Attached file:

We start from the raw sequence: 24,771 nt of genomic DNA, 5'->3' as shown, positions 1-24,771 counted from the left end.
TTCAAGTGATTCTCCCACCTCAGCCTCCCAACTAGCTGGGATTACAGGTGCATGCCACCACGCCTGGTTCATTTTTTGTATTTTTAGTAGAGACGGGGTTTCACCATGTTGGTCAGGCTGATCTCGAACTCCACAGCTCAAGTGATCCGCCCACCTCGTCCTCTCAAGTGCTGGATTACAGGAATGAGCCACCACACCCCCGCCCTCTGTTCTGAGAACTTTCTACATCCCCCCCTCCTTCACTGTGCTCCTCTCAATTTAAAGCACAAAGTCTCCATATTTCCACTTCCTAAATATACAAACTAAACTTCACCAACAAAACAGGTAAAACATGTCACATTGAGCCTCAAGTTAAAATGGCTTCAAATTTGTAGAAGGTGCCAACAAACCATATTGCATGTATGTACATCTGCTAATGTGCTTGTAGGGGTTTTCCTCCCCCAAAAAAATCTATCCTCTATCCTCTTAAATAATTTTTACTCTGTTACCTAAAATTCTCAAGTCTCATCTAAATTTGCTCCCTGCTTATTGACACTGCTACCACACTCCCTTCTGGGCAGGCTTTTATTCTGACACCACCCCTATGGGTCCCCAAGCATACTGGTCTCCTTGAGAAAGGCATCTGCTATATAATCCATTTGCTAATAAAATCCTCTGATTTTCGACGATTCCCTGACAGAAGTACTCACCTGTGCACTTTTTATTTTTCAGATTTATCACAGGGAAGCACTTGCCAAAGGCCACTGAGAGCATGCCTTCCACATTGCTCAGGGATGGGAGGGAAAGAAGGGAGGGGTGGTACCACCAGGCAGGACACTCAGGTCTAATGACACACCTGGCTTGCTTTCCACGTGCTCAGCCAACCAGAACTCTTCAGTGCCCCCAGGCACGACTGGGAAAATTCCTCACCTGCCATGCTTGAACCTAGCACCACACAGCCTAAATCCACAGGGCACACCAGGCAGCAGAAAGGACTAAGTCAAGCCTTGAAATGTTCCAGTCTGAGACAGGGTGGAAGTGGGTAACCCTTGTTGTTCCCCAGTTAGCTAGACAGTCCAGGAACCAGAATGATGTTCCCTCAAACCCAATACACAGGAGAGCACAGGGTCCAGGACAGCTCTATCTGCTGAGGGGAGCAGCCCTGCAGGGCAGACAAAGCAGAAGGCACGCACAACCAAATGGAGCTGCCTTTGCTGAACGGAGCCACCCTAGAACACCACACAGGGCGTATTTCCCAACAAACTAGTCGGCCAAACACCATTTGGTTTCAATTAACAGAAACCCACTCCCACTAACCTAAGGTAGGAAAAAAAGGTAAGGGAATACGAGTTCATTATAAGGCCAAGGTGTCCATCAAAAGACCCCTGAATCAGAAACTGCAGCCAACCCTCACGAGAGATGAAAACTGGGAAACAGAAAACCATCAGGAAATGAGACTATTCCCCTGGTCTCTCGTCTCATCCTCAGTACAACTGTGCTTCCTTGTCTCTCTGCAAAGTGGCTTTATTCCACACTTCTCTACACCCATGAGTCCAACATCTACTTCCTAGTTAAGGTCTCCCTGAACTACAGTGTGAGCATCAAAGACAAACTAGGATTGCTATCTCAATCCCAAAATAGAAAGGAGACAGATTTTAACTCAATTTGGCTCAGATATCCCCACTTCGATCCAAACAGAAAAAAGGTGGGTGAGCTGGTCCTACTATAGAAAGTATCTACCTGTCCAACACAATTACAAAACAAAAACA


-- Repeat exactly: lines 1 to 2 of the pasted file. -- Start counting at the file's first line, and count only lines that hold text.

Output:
We start from the raw sequence: 24,771 nt of genomic DNA, 5'->3' as shown, positions 1-24,771 counted from the left end.
TTCAAGTGATTCTCCCACCTCAGCCTCCCAACTAGCTGGGATTACAGGTGCATGCCACCACGCCTGGTTCATTTTTTGTATTTTTAGTAGAGACGGGGTTTCACCATGTTGGTCAGGCTGATCTCGAACTCCACAGCTCAAGTGATCCGCCCACCTCGTCCTCTCAAGTGCTGGATTACAGGAATGAGCCACCACACCCCCGCCCTCTGTTCTGAGAACTTTCTACATCCCCCCCTCCTTCACTGTGCTCCTCTCAATTTAAAGCACAAAGTCTCCATATTTCCACTTCCTAAATATACAAACTAAACTTCACCAACAAAACAGGTAAAACATGTCACATTGAGCCTCAAGTTAAAATGGCTTCAAATTTGTAGAAGGTGCCAACAAACCATATTGCATGTATGTACATCTGCTAATGTGCTTGTAGGGGTTTTCCTCCCCCAAAAAAATCTATCCTCTATCCTCTTAAATAATTTTTACTCTGTTACCTAAAATTCTCAAGTCTCATCTAAATTTGCTCCCTGCTTATTGACACTGCTACCACACTCCCTTCTGGGCAGGCTTTTATTCTGACACCACCCCTATGGGTCCCCAAGCATACTGGTCTCCTTGAGAAAGGCATCTGCTATATAATCCATTTGCTAATAAAATCCTCTGATTTTCGACGATTCCCTGACAGAAGTACTCACCTGTGCACTTTTTATTTTTCAGATTTATCACAGGGAAGCACTTGCCAAAGGCCACTGAGAGCATGCCTTCCACATTGCTCAGGGATGGGAGGGAAAGAAGGGAGGGGTGGTACCACCAGGCAGGACACTCAGGTCTAATGACACACCTGGCTTGCTTTCCACGTGCTCAGCCAACCAGAACTCTTCAGTGCCCCCAGGCACGACTGGGAAAATTCCTCACCTGCCATGCTTGAACCTAGCACCACACAGCCTAAATCCACAGGGCACACCAGGCAGCAGAAAGGACTAAGTCAAGCCTTGAAATGTTCCAGTCTGAGACAGGGTGGAAGTGGGTAACCCTTGTTGTTCCCCAGTTAGCTAGACAGTCCAGGAACCAGAATGATGTTCCCTCAAACCCAATACACAGGAGAGCACAGGGTCCAGGACAGCTCTATCTGCTGAGGGGAGCAGCCCTGCAGGGCAGACAAAGCAGAAGGCACGCACAACCAAATGGAGCTGCCTTTGCTGAACGGAGCCACCCTAGAACACCACACAGGGCGTATTTCCCAACAAACTAGTCGGCCAAACACCATTTGGTTTCAATTAACAGAAACCCACTCCCACTAACCTAAGGTAGGAAAAAAAGGTAAGGGAATACGAGTTCATTATAAGGCCAAGGTGTCCATCAAAAGACCCCTGAATCAGAAACTGCAGCCAACCCTCACGAGAGATGAAAACTGGGAAACAGAAAACCATCAGGAAATGAGACTATTCCCCTGGTCTCTCGTCTCATCCTCAGTACAACTGTGCTTCCTTGTCTCTCTGCAAAGTGGCTTTATTCCACACTTCTCTACACCCATGAGTCCAACATCTACTTCCTAGTTAAGGTCTCCCTGAACTACAGTGTGAGCATCAAAGACAAACTAGGATTGCTATCTCAATCCCAAAATAGAAAGGAGACAGATTTTAACTCAATTTGGCTCAGATATCCCCACTTCGATCCAAACAGAAAAAAGGTGGGTGAGCTGGTCCTACTATAGAAAGTATCTACCTGTCCAACACAATTACAAAACAAAAACA